simple group

- group, ∞-group
- group object, group object in an (∞,1)-category
- abelian group, spectrum
- group action, ∞-action
- representation, ∞-representation
- progroup
- homogeneous space

A **simple group** is a group $G$ with exactly two quotient groups: the trivial quotient group $\{1\} \cong G/G$ and the group $G \cong G/\{1\}$ itself.

Equivalently, a simple group is a group possessing exactly two normal subgroups: the trivial subgroup $\{1\}$ and the group $G$ itself. One can also say that a normal subgroup is trivial iff it is not $G$, or trivial iff proper (compare the definition in constructive mathematics below).

Note that the trivial group does not itself count as simple, on the grounds that it has only *one* quotient group (or only one normal subgroup). It may be possible to find authors that use “at most” in place of “exactly”, thereby allowing the trivial group to be simple. (Compare too simple to be simple.)

In constructive mathematics, we consider a group $G$ equipped with a tight apartness $\ne$ such that the group operations are strongly extensional and use the theory of antisubgroups (which classically are the complements of subgroups). Then $G$ is **simple** if, given any normal antisubgroup $N$ of $G$, $N$ is trivial iff it is proper. Explicitly, this says $N$ owns every nonidentity element (every $x$ such that $x \ne 1$) iff $N$ is inhabited (with some $x$ such that necessarily $x \ne 1$). Replacing ‘iff’ with ‘if’ here would allow the trival group to be simple.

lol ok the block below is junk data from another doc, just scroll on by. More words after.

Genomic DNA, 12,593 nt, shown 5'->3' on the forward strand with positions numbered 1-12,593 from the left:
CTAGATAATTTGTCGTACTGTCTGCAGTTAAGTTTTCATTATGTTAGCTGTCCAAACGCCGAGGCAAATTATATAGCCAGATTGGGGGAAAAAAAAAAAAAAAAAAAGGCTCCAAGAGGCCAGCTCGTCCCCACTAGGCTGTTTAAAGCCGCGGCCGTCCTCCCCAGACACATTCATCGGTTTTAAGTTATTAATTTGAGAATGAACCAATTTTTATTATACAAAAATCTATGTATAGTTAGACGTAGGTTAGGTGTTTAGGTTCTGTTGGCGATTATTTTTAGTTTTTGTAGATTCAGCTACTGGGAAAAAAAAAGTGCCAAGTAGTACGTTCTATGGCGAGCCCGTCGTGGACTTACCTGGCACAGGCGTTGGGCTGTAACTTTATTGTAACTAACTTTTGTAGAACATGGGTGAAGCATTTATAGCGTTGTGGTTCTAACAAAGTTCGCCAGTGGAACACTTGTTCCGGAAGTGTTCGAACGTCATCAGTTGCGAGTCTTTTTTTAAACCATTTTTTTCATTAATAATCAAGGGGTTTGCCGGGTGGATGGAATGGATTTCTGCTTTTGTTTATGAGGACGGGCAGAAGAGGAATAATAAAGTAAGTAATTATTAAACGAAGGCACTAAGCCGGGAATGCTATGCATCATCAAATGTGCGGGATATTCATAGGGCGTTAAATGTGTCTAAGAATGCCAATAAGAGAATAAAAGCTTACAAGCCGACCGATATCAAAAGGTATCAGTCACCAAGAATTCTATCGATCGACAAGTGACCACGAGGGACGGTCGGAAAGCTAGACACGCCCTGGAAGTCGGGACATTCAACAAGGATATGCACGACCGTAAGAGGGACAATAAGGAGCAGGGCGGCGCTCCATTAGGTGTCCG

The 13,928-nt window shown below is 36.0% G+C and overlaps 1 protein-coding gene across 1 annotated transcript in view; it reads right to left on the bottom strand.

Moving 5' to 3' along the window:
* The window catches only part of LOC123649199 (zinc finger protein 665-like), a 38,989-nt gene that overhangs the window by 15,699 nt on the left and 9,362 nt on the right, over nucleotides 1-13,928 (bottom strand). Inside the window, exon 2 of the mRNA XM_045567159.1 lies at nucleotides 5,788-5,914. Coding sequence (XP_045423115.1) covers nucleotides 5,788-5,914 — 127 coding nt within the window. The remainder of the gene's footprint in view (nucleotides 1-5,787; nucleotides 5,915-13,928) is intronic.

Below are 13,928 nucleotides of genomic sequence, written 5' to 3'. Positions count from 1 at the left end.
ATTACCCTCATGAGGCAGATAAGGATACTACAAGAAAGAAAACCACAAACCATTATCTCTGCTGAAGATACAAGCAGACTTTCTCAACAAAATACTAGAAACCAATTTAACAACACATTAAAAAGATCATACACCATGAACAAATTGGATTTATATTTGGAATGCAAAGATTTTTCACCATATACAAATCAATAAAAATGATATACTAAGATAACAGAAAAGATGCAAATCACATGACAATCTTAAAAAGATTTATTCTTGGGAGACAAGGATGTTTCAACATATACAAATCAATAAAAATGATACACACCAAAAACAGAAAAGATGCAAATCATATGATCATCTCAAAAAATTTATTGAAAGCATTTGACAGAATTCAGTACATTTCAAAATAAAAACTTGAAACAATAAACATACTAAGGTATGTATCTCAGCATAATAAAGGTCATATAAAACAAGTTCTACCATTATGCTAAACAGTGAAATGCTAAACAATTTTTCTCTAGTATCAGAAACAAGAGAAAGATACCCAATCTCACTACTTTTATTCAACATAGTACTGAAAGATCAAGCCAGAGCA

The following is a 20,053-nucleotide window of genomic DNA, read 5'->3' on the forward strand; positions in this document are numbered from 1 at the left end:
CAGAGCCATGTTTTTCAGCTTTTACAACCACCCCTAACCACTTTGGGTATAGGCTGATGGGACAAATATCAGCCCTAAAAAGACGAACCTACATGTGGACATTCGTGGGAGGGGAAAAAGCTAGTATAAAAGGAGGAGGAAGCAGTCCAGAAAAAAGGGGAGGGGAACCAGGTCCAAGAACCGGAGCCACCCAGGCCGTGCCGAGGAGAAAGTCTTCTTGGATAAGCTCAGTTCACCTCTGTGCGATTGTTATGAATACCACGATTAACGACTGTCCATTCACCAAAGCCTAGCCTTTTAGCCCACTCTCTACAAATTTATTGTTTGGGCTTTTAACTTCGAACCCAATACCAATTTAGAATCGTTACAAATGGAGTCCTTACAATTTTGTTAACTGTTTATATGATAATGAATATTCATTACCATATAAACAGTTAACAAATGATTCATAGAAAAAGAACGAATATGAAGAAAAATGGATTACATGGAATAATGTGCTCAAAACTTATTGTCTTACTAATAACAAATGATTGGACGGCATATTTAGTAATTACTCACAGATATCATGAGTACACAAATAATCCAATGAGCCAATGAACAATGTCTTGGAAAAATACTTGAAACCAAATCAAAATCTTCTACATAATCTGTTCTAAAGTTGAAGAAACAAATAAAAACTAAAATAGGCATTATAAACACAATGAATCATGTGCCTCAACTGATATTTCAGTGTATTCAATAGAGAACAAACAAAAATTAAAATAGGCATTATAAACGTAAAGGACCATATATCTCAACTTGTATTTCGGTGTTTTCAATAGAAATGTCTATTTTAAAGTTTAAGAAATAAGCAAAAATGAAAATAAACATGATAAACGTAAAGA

Simple groups are most commonly encountered in the theory of finite groups. Every finite group $G$ admits a composition series?, i.e., a finite filtration of subgroups

$1 = G_0 \subseteq G_1 \subseteq \ldots \subseteq G_n = G$

where each inclusion $G_i \subseteq G_{i+1}$ is a normal subgroup and the quotient $G_{i+1}/G_i$ (called a **composition factor**) is simple. The condition of simplicity means that that the filtration cannot be further refined by addition of strict inclusions of normal subgroups. Furthermore, the Jordan-Hölder theorem? ensures that any two composition series have the same length and the same composition factors (up to permutation).

Thus finite simple groups are in some sense the primitive building blocks of finite groups generally. The massive program of classifying all finite simple groups was announced as completed by Daniel Gorenstein in 1983, although some doubts remained because there were some gaps in proofs. Most if not all the gaps are considered by experts in the area to have been filled, but there remain some notable skeptics, including for example Jean-Pierre Serre and John H. Conway (verification needed here). See classification of finite simple groups.

There are simple groups of any cardinality $\kappa$; take for example the smallest normal subgroup of the automorphism group $Aut(\kappa)$ containing all 3-cycles (this is the infinite version of the alternating group).

Revised on August 26, 2015 14:26:13
by Toby Bartels
(64.89.58.198)